The culture of canine clothing might at first seem to be a contemporary phenomenon, but the concept of ‘decorating’ dogs isn’t actually a new one. This Holidays4Dogs article will look at canine clothing through the ages.
Quite surprisingly, as early as 1833, Princess Victoria wrote that she frequently dressed her spaniel Dash, “in a scarlet jacket and blue trousers”. Indeed, in the 19th Century the taste for animal fashions blossomed into a lucrative industry, much like the trends we see today.
Canine clothing in history.
The French author, Paul Megnin wrote a book in the 19th Century called, ‘Nos Cheins’ and included in this were descriptions about particular outfits for certain occasions, such as evenings out and trips to the beach. He does concede, however, that some people find the practice of dressing dogs, “grotesque” by imposing the human practice of clothing on their little pet dogs.
Another French Author writing around the same period, Jean Robert, defended the idea of putting clothes on dogs. Robert argued it was a sensible custom, particularly during the winter months, believing that clothing delicate and sensitive dogs was a matter of common sense and good management. Roberts carried advertisements in his book from the famous Palais-Royal, offering housecoats, shirts and raincoats for the, “little apartment dogs”.
Clothing as a status symbol.
The sort of clothing a dog wears can be a representation of the owner’s identity and this is not a new concept. Historically, this was important amongst the Bourgeoisie for expressing their status while, at the same time, removing ‘beastly’ characteristics from pets living within the home environment.
Even as far back as ancient Egyptian civilisations, dogs wore intricate and beautiful adornments in the form of leather and metal collars – often encrusted with precious metals and stones.
Understanding that dog clothing is actually not a new occurrence, perhaps provides a sense of acceptance for the reasons why some people choose to dress their dogs up in modern times.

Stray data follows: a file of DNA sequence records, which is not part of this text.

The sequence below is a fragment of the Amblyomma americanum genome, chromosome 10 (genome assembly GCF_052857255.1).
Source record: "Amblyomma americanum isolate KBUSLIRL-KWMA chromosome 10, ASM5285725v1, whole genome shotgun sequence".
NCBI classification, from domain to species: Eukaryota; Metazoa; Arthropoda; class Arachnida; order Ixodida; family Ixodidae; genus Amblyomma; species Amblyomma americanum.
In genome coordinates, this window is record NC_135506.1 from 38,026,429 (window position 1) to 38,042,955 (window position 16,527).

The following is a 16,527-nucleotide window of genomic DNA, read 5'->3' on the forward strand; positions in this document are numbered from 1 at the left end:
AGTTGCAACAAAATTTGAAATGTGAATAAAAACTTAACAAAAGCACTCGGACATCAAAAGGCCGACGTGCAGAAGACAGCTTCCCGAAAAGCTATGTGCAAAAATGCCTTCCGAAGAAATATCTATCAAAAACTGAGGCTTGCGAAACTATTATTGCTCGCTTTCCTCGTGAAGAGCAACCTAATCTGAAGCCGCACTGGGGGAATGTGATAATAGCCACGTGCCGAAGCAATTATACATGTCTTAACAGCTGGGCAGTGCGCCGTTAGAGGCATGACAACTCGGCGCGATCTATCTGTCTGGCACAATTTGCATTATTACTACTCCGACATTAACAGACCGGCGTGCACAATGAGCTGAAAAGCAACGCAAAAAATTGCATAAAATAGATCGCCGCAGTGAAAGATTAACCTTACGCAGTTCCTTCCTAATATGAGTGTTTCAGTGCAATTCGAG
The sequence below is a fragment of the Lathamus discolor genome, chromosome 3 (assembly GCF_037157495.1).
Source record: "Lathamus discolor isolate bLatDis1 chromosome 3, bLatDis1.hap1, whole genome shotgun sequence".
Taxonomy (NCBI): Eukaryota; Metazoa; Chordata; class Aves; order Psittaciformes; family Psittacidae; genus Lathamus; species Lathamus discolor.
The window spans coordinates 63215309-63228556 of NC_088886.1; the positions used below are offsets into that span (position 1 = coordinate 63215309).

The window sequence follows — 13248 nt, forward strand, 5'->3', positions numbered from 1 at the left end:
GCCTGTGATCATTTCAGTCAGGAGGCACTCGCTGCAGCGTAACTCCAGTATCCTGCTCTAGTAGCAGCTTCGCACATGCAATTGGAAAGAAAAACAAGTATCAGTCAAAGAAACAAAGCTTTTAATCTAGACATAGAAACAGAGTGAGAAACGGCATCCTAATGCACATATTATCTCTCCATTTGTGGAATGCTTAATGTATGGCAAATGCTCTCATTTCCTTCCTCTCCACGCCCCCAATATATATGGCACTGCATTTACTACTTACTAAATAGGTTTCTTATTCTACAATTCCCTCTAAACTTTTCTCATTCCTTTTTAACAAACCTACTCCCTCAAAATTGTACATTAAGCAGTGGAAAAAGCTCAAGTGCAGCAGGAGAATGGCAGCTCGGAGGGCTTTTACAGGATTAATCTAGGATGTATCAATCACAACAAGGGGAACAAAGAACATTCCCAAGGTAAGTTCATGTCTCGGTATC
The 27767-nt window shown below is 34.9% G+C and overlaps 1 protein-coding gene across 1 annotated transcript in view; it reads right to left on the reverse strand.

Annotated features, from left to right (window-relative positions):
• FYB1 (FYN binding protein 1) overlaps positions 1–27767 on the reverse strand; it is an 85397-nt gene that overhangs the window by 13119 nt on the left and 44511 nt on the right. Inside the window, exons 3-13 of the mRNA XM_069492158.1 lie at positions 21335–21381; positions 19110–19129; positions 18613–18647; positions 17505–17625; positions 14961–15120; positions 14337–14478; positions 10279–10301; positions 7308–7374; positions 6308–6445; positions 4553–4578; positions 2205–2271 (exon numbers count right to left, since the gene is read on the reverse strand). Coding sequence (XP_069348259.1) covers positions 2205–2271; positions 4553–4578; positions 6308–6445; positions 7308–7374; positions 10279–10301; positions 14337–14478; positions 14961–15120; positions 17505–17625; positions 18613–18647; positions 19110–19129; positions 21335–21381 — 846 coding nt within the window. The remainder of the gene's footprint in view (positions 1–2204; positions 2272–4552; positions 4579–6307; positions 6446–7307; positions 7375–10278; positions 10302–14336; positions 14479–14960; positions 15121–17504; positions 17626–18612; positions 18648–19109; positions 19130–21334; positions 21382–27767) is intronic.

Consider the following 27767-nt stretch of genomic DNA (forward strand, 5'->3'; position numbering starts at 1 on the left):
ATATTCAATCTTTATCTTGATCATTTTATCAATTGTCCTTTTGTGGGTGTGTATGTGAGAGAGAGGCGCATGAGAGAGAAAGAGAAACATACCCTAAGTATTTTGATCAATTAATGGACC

Generally, the sub-culture of dressing dogs applies to the minority of the dog owning public. Additionally, like human fashion, canine fashion is subjective – but the question might be, does this mean it is harmful?
Is canine clothing harmful?
In 2009 the RSPCA campaigned against dog clothing, comparing dressing a dog in clothes during warm weather, to leaving a dog in a hot car. They argued that owners who consistently engage in this practice should face prosecution. However, as we have discovered, dressing dogs up in clothing is not a new idea. If practiced in a responsible manner, canine clothing need not necessarily be cruel and this is the reason why the RSPCA eventually dropped this campaign.
Nevertheless, there are critics of people who dress up their dogs since they argue this implies cruelty, by being demeaning to the dog. However, feeling humiliated, or embarrassed, are not emotions that experts believe dogs can have.
It should be noted that clothing can cause confusion in terms of dog-to-dog communication by inhibiting the ability of other dogs to read signals and body language.
Canine clothing can be regarded as a basis for maintaining health, or preventing injury. Greyhounds, whippets, toy breeds and elderly dogs can benefit from extra protection from the colder elements during winter months.
A coat can help to keep mud and wet from soaking long coated breeds – and makes grooming easier and less painful for the dog. It is also practical for the owner, since it means less mud and wet coming into the house and less drying time. Elderly dogs, especially those with kidney conditions, or arthritis ,will also benefit from extra protection from the cold and wet.
When all is said and done, however, non-essential items of dog wear, should never be forced upon the dog who shows signs of unwillingness, or stress. It is essential that anything a dog wears must fit correctly. Clothing should not be worn by the dog for long periods. Likewise, any item of clothing the dog wears must never inhibit his movement.